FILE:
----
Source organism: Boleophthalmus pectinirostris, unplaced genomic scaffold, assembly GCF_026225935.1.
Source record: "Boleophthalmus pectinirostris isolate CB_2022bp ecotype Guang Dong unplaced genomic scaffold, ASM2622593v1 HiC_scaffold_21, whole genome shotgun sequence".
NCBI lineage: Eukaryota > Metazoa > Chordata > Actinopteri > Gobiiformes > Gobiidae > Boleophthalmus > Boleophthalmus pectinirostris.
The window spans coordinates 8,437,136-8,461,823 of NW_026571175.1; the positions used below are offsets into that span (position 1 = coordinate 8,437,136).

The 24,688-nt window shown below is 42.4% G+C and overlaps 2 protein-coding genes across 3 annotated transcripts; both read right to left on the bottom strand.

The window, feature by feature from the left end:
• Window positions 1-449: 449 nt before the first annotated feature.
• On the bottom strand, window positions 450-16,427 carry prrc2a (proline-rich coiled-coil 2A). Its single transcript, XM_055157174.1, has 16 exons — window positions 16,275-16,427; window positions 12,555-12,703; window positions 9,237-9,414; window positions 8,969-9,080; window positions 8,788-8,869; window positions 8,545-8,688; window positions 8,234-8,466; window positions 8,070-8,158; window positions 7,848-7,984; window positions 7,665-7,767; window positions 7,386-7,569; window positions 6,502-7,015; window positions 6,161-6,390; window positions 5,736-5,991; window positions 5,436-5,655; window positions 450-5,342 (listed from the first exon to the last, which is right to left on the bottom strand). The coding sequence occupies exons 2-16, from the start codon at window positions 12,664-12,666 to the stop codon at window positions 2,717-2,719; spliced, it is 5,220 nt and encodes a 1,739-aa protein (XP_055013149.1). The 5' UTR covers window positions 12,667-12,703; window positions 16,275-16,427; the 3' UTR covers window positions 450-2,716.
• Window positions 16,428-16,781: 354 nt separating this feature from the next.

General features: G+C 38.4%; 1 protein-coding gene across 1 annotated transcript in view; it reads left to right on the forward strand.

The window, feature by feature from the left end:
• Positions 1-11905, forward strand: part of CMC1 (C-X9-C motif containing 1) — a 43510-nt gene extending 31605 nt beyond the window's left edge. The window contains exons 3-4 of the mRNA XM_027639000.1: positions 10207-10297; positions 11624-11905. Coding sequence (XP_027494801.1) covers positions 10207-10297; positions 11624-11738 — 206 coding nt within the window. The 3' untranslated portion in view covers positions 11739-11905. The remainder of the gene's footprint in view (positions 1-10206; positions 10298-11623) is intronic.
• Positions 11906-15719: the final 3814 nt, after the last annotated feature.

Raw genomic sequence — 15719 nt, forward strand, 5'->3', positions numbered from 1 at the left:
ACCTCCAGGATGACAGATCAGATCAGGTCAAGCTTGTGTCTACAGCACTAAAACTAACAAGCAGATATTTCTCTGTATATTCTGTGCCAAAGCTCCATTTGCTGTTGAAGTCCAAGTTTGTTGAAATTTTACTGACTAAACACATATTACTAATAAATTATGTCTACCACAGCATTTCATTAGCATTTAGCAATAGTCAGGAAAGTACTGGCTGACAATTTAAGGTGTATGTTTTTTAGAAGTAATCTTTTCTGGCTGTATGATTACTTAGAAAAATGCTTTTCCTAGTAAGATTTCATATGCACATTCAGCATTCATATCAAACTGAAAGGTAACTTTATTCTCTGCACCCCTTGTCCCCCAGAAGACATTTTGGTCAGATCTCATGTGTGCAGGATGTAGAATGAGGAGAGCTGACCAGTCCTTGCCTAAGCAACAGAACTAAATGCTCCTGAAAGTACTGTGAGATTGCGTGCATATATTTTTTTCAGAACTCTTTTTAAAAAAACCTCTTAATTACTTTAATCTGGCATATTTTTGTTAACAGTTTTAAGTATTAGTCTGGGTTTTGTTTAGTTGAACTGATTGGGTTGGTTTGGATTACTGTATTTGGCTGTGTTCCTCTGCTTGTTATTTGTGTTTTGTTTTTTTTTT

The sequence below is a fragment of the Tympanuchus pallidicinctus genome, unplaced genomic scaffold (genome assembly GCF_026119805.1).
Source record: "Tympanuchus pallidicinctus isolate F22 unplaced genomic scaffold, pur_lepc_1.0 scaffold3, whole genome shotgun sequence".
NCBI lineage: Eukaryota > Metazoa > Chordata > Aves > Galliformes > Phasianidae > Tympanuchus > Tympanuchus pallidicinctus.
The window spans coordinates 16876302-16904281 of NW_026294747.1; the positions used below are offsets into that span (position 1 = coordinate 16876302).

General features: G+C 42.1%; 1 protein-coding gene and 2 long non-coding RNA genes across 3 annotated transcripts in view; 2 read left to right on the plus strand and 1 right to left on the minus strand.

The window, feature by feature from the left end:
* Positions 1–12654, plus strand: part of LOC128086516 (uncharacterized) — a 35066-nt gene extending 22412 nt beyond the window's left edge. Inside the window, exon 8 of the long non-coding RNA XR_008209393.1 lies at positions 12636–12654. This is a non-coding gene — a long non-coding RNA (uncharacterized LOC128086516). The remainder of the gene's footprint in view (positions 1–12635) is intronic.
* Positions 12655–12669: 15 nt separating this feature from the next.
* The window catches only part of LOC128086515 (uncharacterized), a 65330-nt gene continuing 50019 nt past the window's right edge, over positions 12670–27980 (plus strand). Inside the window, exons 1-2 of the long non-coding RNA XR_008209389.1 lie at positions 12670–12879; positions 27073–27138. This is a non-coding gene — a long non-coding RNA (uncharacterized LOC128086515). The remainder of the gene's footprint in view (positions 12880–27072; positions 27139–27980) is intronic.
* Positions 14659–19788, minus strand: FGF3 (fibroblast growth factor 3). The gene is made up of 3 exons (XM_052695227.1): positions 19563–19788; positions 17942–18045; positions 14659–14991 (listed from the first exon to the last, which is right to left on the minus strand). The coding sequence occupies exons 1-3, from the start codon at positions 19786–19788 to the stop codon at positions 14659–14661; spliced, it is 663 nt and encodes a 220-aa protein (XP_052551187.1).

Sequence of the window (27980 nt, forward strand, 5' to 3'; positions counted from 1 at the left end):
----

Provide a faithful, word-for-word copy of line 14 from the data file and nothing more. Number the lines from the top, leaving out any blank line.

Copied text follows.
Raw genomic sequence — 15719 nt, forward strand, 5'->3', positions numbered from 1 at the left: